There has recently been a noticeable increase in terms of research and general interest on matters regarding the interrelationship between mental health and spiritual or religious beliefs. Continue reading
Can anyone guess who wrote this a little over 10 years ago? I bet most people wouldn’t believe who it actually was who wrote this beautifully written insight into our modern, advanced, yet way more complicated, world.
“The paradox of our time in history is that we have taller buildings but shorter tempers, wider freeways, but narrower viewpoints. We spend more, but have less, we buy more, but enjoy less. We have bigger houses and smaller families, more conveniences, but less time. We have more degrees but less sense, more knowledge, but less judgment, more experts, yet more problems, more medicine, but less wellness. We drink too much, smoke too much, spend too recklessly, live too little, drive too fast, get too angry, stay up too late, get up too tired, read too little, watch TV too much, and pray too seldom.
We have multiplied our possessions, but reduced our values. We talk too much, love too seldom, and hate too often. We’ve learned how to make a living, but not a life. We’ve added years to life not life to years. We’ve been all the way to the moon and back, but have trouble crossing the street to meet a new neighbor. We conquered outerspace but not inner space. We’ve done larger things, but not better things. We’ve cleaned up the air, but polluted our souls. We’ve conquered the atom, but not our prejudice. We write more, but learn less. We plan more, but accomplish less. We’ve learned to rush, but not too late. We build more computers to hold more information, to produce more copies than ever, but we communicate less and less. These are the times of fast foods and slow digestion, big men and small character, steep profits and shallow relationships.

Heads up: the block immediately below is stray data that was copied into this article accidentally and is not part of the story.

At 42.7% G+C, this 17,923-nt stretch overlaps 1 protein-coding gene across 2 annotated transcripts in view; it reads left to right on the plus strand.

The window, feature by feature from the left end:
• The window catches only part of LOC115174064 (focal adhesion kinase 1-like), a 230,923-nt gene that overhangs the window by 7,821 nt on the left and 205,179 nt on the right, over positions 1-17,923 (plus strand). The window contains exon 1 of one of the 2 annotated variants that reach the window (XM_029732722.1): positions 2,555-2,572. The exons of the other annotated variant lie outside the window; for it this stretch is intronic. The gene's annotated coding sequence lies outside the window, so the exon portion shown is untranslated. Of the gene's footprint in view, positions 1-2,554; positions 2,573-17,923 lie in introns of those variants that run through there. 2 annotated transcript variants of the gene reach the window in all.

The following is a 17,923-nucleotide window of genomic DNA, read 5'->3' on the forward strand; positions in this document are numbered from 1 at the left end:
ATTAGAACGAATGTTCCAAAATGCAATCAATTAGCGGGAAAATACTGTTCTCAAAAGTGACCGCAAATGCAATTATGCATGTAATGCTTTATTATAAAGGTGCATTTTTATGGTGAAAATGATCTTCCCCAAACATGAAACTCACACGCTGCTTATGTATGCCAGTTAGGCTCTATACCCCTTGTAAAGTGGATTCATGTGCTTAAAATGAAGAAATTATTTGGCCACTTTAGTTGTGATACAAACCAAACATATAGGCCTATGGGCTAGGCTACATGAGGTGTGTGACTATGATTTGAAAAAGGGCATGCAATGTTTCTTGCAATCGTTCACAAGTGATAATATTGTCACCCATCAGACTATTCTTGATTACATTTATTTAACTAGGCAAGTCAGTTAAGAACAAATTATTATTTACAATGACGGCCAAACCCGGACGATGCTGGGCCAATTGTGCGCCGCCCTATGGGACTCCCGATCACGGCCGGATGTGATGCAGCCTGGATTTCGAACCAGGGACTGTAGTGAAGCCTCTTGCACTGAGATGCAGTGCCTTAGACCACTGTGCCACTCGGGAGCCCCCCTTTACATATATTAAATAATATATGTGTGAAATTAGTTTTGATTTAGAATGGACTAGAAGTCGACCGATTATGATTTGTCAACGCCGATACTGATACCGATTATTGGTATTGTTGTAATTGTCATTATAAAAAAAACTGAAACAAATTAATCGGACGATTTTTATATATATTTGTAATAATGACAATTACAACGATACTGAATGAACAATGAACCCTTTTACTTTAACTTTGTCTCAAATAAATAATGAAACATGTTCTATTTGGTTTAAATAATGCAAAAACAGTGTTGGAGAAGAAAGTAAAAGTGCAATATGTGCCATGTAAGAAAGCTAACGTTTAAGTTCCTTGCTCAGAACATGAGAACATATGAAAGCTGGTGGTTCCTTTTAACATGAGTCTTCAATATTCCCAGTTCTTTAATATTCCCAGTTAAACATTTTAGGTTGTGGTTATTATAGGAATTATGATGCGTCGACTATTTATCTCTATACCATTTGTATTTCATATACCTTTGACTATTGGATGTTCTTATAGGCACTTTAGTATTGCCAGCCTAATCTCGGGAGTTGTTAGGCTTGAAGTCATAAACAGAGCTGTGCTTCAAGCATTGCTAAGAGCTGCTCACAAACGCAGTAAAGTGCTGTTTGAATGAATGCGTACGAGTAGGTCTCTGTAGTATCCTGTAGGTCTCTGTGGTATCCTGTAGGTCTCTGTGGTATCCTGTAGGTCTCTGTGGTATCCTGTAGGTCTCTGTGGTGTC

These are the days of two incomes but more divorce, fancier houses, but broken homes. These are the days of quick trips, disposable diapers, throwaway morality, one night stands, overweight bodies, and pills that do everything from cheer, to quiet, to kill. It is a time when there is much in the show room window and nothing in the stockroom. A time when technology can bring this letter to you, and a time when you can choose either to share this insight, or to just hit delete.
Remember, spend some time with your loved ones, because they are not going to be around forever. Remember, say a kind word to someone who looks up to you, because that little person soon will grow up and leave your side.
Remember, to give a warm hug to the one next to you, because that is the only treasure you you can give with your heart and it doesn’t cost a cent.
Remember, to say, “I love you” to your partner and your loved ones, but most of all mean it. A kiss and an embrace will mend hurt when it comes from deep inside of you. Remember to hold hands and cherish the moments for some day that person will not be there again. Give time to love, give time to speak, give time to share the precious thoughts in your mind.”
God bless us all,
Στην υγεία μας,
Greek Guru Guy
Couldn’t have said it any better myself. There is no logic behind fighting for peace. There is no logic behind war in general for that matter. “Fighting for peace” is just another lie fed to you by those in position who gain from war. Think before you speak. Think before you agree with what you hear. Does it logically make sense? Question everything. Questioning something never killed anyone, like war does.